My friend Jody Wheeler over at DoorQ posted a very interesting question this week on Facebook: “What’s your particular favorite TV pilot?”
I didn’t hesitate and shared “Lost.” And it was a good pilot for me, because many times, pilot episodes are bogged down with exposition and introductions — designed to help bring you into the overall story and universe.
But “Lost” started right with the action. The moment Matthew Fox’s character Jack Shephard opens his eyes, we are brought into a world that is part “Survivor,” part feature film. It was a bold pilot that wasn’t afraid to introduce science-fiction-like elements, although it would be a couple years before the producers admitted “Lost” was indeed science-fiction.
And then I thought a little more, and it’s hard to discount the backdoor pilot for the reboot of “Battlestar Galactica.” In just four short hours, Ronald D. Moore and his team were able to not only reboot a popular name in science-fiction, but make it relevant to a very young post-9/11 world. There was so much we, as a society, could relate to when it came to “Battlestar Galactica,” and it was probably one of the first real attempts Syfy made to become a deep-thinking producer of science-fiction.
However, as much as I love the pilots for “Lost” and “Battlestar Galactica,” there is one that I love even more. I don’t remember seeing it as a kid, but I watched it on Netflix a few months back, and wow, was I blown away. I mean, this was a show that I only thought about as being a bit corny, even for a comic book adaptation, but the pilot suggested it could’ve been so much more.
I’m talking about the pilot for “The Incredible Hulk” — yes, the 1978 series starring Bill Bixby and Lou Ferrigno, where the latter would have his body painted green with some clown-like prosthetics applied to his face. But 1970s makeup work aside, the first episode of the “Hulk,” written and directed by Kenneth Johnson, not only stands the test of time — it could be a great pilot today.
The pilot aired Nov. 4, 1977. I was barely a toddler at the time — I wouldn’t get into the “Hulk” until a bit later in its run.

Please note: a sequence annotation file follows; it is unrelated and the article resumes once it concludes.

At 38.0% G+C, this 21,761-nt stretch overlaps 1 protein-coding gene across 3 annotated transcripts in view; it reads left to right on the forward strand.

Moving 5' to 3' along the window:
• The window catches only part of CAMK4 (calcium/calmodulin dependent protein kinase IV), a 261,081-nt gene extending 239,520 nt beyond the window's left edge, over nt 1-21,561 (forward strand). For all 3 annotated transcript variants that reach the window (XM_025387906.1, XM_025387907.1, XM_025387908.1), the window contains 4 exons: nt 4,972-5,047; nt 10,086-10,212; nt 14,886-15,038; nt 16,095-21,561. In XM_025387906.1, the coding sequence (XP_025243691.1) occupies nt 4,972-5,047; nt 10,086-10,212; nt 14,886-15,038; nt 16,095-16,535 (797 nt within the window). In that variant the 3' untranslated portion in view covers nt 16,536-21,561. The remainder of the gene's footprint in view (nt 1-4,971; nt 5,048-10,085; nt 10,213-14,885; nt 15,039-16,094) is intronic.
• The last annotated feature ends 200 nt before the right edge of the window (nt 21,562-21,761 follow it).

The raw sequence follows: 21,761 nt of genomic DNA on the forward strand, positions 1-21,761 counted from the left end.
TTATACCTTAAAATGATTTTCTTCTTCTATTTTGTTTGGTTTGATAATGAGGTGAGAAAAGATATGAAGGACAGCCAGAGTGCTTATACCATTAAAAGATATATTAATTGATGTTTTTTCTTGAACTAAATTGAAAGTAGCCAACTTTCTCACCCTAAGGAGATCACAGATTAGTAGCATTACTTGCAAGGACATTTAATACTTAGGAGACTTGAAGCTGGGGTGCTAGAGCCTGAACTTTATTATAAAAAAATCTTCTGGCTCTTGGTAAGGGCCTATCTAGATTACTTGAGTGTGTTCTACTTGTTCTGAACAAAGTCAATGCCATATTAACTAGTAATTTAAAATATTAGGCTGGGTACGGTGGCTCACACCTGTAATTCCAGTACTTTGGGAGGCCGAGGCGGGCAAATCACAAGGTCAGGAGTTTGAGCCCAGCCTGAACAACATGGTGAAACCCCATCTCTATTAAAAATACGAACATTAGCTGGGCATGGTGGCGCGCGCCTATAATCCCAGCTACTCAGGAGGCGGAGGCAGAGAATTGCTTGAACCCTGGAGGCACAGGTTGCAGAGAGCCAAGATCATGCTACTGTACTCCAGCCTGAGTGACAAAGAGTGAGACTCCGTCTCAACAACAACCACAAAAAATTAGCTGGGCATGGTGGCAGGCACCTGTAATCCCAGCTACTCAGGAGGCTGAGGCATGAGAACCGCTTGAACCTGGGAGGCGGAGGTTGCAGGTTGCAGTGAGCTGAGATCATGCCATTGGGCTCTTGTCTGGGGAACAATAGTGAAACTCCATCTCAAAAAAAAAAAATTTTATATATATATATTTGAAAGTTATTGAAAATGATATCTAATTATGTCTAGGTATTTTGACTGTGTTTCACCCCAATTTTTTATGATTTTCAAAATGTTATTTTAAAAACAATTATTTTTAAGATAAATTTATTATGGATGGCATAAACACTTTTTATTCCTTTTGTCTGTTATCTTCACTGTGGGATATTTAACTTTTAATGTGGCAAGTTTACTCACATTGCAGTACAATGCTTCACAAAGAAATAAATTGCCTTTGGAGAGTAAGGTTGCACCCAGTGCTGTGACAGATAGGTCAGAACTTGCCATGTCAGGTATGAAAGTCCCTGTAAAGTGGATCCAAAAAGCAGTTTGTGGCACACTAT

Dr. David Banner (changed from “Bruce” in the comics) finds himself motivated in his research through the tragic death of his wife, an incident where he wanted so badly to tap into the super strength he felt all humans had, but just didn’t know how to reach.
But people were showing signs of super strength, and it seemed to coincide with solar flares spiking gamma radiation. Banner is convinced there’s a link, and deliberately blasts himself with gamma radiation to prove his belief.
However, someone forgot to check the dosage levels (I’m looking at you, Banner), and instead of getting a smaller dose, he got a huge one. Still, nothing happens, and Banner heads home dejected — until a flat tire helps him redefine road rage for a new generation, and the Hulk is born.
This plot summary really does the episode no justice. The scenes were shot not in a funny, light-hearted way — but in a deeply brooding theme, one that Johnson would try to maintain throughout the entire run of this comic series. The pain Banner is going through, not just in the losses in his life, but now burdened with the responsibility of keeping this creature deep inside him under control.
And, of course, making sure he wears pants a few sizes too big, so he doesn’t get confused with Dr. Manhattan.
“The Incredible Hulk’s” contribution to the future of comic book adaptations, I think, gets overlooked a lot. I mean, “Superman” wouldn’t even come out for another year — yet, here was CBS taking a serious and non-campy approach to a popular comic icon, and doing a good job of it.
The “Hulk” pilot also became an early example of what pilots are like today — amazingly strong, usually with a big-name director attached, but little to show for that level of quality in the later episodes. And because of that, I think the “Hulk” pilot gets lost in the discussion.
But if you get a chance, look up the pilot to “The Incredible Hulk,” and watch it with fresh eyes. And let me know if you agree with me that it should definitely be a part of any amazing pilots list.